'Outlander's Depiction Of Slavery In America Fails POC Viewers, But Here's How The Show Can Do Better

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Spoilers ahead for Outlander Season 4, Episode 2. Jamie and Claire have no money to their names after Stephen Bonnet robbed them, but they do find a home at Aunt Jocasta's plantation in "Do No Harm." And their arrival means that viewers are finally able to see how Outlander addresses slavery in America. Unfortunately, it's not much better than how the show has done so in the past.

Season 3 already established that Claire doesn't support slavery. As a 20th century woman, she wasn't brought up in an era in which it was legal, and when she and Jamie went to Jamaica to rescue Young Ian, she was horrified to see the slave trade firsthand. Ultimately, she ended up purchasing her own slave in order to free him, promising to let him go as soon as they found a safe place to do so. There were, rightfully, several critics who chastised how the story was handled, but the crew stood by it.

"Our only parameter for it was to show it as brutal as it was, and not try to whitewash it, not try to soften everything to be politically correct, because we believe very strongly that would be a disservice to tone it down or make it TV friendly," executive producer Toni Graphia told Entertainment Weekly. "It's in the book. We wanted to do justice to that part of the book."

Season 4 will include some similarly polarizing scenes, as it will cover both slavery in 18th century America and the genocide of Native Americans. "Do No Harm" offers the first glimpse of how these issues will be handled. At the outset of the episode, Claire and Jamie turn up at River Run only to discover that, so long as they stay there, they are complicit in owning slaves. They make their feelings clear to Aunt Jocasta, but otherwise mostly stand by — at least at first.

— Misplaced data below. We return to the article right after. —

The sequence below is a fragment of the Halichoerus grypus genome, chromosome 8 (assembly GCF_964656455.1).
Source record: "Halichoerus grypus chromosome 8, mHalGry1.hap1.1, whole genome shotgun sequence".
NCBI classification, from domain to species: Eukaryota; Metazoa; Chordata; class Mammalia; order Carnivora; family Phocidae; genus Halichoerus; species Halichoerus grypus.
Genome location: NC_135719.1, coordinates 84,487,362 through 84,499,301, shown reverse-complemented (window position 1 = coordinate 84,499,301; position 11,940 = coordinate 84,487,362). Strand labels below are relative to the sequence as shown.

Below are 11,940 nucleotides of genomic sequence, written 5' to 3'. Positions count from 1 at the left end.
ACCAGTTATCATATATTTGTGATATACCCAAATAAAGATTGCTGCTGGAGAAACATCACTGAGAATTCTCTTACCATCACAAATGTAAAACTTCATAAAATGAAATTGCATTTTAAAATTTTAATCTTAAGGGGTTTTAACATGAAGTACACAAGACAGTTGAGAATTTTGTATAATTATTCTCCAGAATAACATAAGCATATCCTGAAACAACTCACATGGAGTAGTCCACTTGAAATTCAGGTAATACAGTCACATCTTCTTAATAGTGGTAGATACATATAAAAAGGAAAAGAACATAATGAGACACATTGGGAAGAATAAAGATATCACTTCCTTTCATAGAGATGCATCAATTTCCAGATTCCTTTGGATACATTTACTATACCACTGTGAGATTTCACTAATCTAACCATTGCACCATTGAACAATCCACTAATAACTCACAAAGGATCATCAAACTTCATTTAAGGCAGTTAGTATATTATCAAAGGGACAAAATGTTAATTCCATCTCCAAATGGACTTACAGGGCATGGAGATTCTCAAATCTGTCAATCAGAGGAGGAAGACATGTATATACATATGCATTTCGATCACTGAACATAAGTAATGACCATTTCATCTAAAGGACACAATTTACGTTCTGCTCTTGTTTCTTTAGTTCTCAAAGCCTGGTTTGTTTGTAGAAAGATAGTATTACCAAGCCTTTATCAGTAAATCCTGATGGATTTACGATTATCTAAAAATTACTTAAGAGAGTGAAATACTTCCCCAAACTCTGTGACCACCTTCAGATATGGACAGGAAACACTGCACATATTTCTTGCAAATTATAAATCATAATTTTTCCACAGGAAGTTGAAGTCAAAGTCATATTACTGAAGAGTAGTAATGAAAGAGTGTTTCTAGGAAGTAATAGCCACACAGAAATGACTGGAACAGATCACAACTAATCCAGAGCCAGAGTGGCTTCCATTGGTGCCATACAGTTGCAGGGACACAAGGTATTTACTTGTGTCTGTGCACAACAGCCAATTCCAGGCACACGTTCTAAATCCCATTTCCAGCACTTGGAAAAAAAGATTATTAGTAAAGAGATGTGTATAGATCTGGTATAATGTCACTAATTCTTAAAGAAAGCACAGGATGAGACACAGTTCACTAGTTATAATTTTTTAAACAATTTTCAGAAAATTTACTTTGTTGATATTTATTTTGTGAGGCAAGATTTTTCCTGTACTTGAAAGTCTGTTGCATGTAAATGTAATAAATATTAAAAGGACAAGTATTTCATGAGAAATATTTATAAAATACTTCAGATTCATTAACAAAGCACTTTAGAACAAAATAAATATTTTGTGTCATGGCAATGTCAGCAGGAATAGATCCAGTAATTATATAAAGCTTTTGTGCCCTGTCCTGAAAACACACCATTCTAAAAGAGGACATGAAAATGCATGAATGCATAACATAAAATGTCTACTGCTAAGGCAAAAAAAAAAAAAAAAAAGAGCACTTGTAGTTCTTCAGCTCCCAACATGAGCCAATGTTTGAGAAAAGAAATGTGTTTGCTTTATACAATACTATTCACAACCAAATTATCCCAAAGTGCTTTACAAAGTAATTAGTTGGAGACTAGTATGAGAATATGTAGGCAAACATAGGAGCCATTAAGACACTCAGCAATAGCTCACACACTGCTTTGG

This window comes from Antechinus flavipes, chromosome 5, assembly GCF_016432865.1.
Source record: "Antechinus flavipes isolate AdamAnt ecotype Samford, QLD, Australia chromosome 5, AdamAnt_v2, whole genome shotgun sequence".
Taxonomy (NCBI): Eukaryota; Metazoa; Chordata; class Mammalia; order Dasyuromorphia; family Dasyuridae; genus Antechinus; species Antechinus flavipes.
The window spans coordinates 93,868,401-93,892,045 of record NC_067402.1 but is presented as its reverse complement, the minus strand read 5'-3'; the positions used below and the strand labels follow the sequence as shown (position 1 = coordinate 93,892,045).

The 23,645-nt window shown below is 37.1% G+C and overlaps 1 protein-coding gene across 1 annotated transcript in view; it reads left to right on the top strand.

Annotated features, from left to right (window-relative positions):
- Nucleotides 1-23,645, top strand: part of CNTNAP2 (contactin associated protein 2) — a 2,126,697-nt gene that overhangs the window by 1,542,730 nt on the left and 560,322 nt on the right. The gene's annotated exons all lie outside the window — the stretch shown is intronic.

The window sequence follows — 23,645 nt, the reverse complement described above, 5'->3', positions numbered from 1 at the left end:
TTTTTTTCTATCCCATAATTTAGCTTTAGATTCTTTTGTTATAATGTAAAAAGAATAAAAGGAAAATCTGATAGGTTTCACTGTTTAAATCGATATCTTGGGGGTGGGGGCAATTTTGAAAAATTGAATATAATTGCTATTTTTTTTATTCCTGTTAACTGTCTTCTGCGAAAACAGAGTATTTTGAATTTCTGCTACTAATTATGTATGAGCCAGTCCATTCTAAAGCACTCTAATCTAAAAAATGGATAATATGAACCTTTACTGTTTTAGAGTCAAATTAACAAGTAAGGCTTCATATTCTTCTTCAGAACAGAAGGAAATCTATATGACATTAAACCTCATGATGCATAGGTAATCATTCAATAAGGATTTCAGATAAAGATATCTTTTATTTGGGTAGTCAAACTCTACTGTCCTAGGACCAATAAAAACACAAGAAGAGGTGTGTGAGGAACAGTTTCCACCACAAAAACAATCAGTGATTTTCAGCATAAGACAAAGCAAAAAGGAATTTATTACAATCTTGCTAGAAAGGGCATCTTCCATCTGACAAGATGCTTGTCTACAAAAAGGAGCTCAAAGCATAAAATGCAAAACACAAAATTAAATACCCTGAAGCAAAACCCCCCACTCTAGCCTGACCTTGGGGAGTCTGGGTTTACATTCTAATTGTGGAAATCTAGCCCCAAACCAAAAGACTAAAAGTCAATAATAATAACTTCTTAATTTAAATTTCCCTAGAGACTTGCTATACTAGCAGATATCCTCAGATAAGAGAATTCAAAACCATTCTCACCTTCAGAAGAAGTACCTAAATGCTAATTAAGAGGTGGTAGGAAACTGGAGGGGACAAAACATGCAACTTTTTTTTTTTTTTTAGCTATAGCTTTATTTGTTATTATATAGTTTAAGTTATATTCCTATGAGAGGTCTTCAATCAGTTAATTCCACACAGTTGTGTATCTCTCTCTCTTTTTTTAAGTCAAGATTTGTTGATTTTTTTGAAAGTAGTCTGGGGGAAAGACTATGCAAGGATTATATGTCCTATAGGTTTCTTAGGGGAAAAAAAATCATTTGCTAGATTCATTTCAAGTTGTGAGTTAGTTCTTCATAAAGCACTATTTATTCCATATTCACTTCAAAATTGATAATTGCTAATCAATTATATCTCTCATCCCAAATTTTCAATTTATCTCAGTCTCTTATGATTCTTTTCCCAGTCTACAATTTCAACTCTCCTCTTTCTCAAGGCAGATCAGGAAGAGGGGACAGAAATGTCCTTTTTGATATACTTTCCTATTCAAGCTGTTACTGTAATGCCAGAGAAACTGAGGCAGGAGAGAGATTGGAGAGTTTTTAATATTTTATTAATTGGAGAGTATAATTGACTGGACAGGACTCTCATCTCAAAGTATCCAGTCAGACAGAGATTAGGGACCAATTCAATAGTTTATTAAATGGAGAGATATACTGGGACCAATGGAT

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Just as they did during their voyage to Jamaica, Jamie and Claire attempt to swoop in and save the day, but with conflicting results. After Byrnes, a white overseer, lashes a slave named Rufus, Rufus retaliates by cutting off Byrnes' ear. North Carolina law dictates that Rufus must be executed for his crimes, but when Jamie and Claire arrive at the scene, Byrnes has already taken matters into his own hands. He tortures Rufus by placing a hook in his stomach and lifting him into a tree. Jamie and Claire intervene, and Claire performs an agonizing operation on Rufus back at River Run.

However, the plantation's butler, Ulysses, warns Claire that Rufus will now "face a fate far worse than death." Ulysses is also a slave and knows that the overseers will torture and kill Rufus to set an example. So when the angry mob of slave owners does arrive, Jamie suggests that Claire euthanize Rufus rather than allow him to be tortured. She's resistant, but when Rufus insinuates that he wants her to do this mercy killing, she reluctantly goes through with it. And even though he's dead, the overseers still mutilate Rufus' body. In the end, it seems, Claire only prolonged Rufus' pain.